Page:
Reports from Yemen say President Abd-Rabbu Mansour Hadi and his top military commander are on the run while other military leaders, including the defence minister, are under arrest after Shia Houthi fighters entered the southern city of Aden.
However, two senior Yemeni officials including the head of national security have told Reuters news agency that Hadi remains in Aden and has no plans to leave.
Asked on Wednesday if Hadi was in Aden, Major-General Ali al-Ahmadi, chief of national security, told Reuters: "He's here, he's here, he's here. I am now with him in the palace. He is in Aden."
Al Jazeera could not independently verify the reports.
The developments came just hours after a television station said Houthi fighters and their allies had seized an airbase where US troops and Europeans helped the country in its fight against al-Qaeda.
The Al-Masirah TV station reported that the Houthis had "secured'' the al-Annad airbase near the town of Lahij, and claimed the base had been looted by both al-Qaeda fighters and troops loyal to Hadi.
That airbase is only 60km away from Aden, the port city where Hadi had established a temporary capital.
Witnesses said they saw a convoy of presidential vehicles leaving Hadi's palace, located at the top of a hill in Aden overlooking the Arabian Sea, the Associated Press news agency reported.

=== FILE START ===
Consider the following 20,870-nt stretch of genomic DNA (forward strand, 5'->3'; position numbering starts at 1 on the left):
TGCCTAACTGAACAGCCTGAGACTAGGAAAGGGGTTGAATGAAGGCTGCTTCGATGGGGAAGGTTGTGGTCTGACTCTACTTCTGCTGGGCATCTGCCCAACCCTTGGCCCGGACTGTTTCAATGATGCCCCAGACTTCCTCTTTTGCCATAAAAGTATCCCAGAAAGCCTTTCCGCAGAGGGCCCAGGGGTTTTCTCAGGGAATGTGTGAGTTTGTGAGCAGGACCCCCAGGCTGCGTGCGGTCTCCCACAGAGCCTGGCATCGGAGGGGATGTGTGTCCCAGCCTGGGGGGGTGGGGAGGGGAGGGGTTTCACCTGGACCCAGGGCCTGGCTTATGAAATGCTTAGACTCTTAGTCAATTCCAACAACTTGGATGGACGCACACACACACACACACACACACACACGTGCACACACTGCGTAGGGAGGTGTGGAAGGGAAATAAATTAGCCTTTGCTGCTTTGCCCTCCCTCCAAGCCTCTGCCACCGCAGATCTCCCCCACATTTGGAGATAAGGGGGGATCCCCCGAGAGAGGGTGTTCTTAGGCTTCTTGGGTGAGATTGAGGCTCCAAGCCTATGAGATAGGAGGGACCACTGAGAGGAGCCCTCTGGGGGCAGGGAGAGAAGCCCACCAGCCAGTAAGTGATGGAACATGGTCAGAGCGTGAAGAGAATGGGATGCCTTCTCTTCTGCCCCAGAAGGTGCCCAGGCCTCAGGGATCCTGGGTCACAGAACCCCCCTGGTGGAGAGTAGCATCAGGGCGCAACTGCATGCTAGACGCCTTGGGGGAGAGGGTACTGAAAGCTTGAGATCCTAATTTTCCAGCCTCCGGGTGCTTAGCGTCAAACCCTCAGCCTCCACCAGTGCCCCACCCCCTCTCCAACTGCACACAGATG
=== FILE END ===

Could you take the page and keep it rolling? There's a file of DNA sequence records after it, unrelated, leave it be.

The advance of the Houthis threatens to plunge the Arab world's poorest country into a civil war that could draw in its Gulf neighbours. Already, Hadi has asked the UN to authorise a foreign military intervention in the country.
Saud Al Faisal, Saudi Arabia's foreign minister, had previously warned that his country would take "necessary measures" if the Houthis did not resolve the crisis peacefully, without elaborating further.
Diplomatic missions of Hadi's Arab Gulf allies, including Saudi Arabia, UAE and Kuwait, have evacuated their diplomatic staff from Aden over the past few days, officials said.
They earlier evacuated from Sanaa and relocated to Aden to support Hadi.